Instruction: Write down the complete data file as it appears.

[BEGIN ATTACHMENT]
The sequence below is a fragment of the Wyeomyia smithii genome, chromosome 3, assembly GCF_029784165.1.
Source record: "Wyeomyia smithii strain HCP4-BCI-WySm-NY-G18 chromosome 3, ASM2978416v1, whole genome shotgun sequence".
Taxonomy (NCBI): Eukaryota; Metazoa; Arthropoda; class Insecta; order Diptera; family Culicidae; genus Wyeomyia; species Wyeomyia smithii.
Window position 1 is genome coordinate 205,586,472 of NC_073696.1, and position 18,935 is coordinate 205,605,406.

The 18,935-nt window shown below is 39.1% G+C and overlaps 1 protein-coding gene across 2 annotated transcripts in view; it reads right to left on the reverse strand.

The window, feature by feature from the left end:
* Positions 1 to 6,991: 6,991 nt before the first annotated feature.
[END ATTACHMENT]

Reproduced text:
The sequence below is a fragment of the Wyeomyia smithii genome, chromosome 3, assembly GCF_029784165.1.
Source record: "Wyeomyia smithii strain HCP4-BCI-WySm-NY-G18 chromosome 3, ASM2978416v1, whole genome shotgun sequence".
Taxonomy (NCBI): Eukaryota; Metazoa; Arthropoda; class Insecta; order Diptera; family Culicidae; genus Wyeomyia; species Wyeomyia smithii.
Window position 1 is genome coordinate 205,586,472 of NC_073696.1, and position 18,935 is coordinate 205,605,406.

The 18,935-nt window shown below is 39.1% G+C and overlaps 1 protein-coding gene across 2 annotated transcripts in view; it reads right to left on the reverse strand.

The window, feature by feature from the left end:
* Positions 1 to 6,991: 6,991 nt before the first annotated feature.